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Subbarao Bids Adieu to RBI After A Job Well Done


Outgoing RBI Governor D. Subbarao leaves with a parting speech that will make some snigger, but it has lessons in it for most others.

I thought he had a great first speech in 2009, by the way.

I have been a vocal critic of the loose monetary policy of the RBI, and in many ways have derided it about its inconsistent stance on inflation.. Subbarao, to his credit, changed the stance of the RBI from an age-old “If we raise rates, we risk the rupee rising” (see his first speech) to “oh come on, no one’s allowed to buy our debt anyway”.

Subbarao defends RBI’s monetary actions as the best action they could have taken with the information they had. He also talks about the Indian version of operation twist recently, saying it would do the same thing it was supposed to in the US, but as I’ve said, it’s bound to fail.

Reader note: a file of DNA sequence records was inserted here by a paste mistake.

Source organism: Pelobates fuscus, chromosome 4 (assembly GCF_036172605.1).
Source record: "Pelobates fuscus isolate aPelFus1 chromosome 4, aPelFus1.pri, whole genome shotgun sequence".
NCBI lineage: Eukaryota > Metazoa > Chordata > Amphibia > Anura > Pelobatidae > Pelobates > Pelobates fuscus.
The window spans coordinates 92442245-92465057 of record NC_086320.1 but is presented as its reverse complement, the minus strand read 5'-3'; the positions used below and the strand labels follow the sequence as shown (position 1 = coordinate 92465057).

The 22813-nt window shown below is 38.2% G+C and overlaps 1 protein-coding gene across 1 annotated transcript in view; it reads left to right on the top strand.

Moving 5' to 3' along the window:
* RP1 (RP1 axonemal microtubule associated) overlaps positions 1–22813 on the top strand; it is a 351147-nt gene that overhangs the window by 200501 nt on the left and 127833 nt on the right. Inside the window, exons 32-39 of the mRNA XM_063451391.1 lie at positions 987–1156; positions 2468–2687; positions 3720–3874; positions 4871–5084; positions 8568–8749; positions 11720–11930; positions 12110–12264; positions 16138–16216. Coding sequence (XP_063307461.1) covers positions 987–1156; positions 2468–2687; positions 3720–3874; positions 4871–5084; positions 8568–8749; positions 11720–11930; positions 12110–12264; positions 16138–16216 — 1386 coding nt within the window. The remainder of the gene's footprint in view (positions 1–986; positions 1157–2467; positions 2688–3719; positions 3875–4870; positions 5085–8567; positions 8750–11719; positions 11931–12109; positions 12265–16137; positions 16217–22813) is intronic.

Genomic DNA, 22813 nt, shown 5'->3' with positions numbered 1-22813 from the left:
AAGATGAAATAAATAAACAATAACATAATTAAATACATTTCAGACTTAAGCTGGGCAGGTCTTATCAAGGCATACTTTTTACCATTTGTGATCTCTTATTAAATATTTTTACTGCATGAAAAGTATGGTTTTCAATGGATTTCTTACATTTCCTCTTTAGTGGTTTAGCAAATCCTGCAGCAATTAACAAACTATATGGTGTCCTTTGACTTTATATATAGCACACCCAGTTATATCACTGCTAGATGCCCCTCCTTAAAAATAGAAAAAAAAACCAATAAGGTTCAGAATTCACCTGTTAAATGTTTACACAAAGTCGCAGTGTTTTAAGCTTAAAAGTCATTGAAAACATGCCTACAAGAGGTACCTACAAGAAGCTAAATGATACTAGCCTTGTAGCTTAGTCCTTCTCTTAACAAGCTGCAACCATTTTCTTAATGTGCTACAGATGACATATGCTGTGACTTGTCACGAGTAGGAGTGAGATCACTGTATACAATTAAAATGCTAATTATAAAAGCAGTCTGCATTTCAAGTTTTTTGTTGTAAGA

However, for all these faults, Subbarao has been one of the best central bank governors of our time. The RBI is now releasing more data than ever. They publish information consistently. Subbarao worked with a timing policy for data releases (sorely needed in India) and ensured there were recordings and transcripts of all post-policy conference sessions. He raised and lowered rates twice, and relied more on data than on hearsay. He pointed out the faults in our economic data like IIP.

He says that the reason for our high CAD was simply that the government didn’t do enough. As much as I’d like to believe that, it should have created a layer of monetary tightening even as the CAD remained too high.

And he left with a light remark on the strained relations between the RBI and the Finance ministry.

Gerard Schroeder, the former German Chancellor, once said, “I am often frustrated by the the Bundesbank. But thank God, it exists.” I do hope Finance Minister Chidambaram will one day say, “I am often frustrated by the Reserve Bank, so frustrated that I want to go for a walk, even if I have to walk alone. But thank God, the Reserve Bank exists.”

I don’t want to give a eulogy, and I don’t know if the Central Bank governor will ever read this. But Thank you, Mr. Subbarao.


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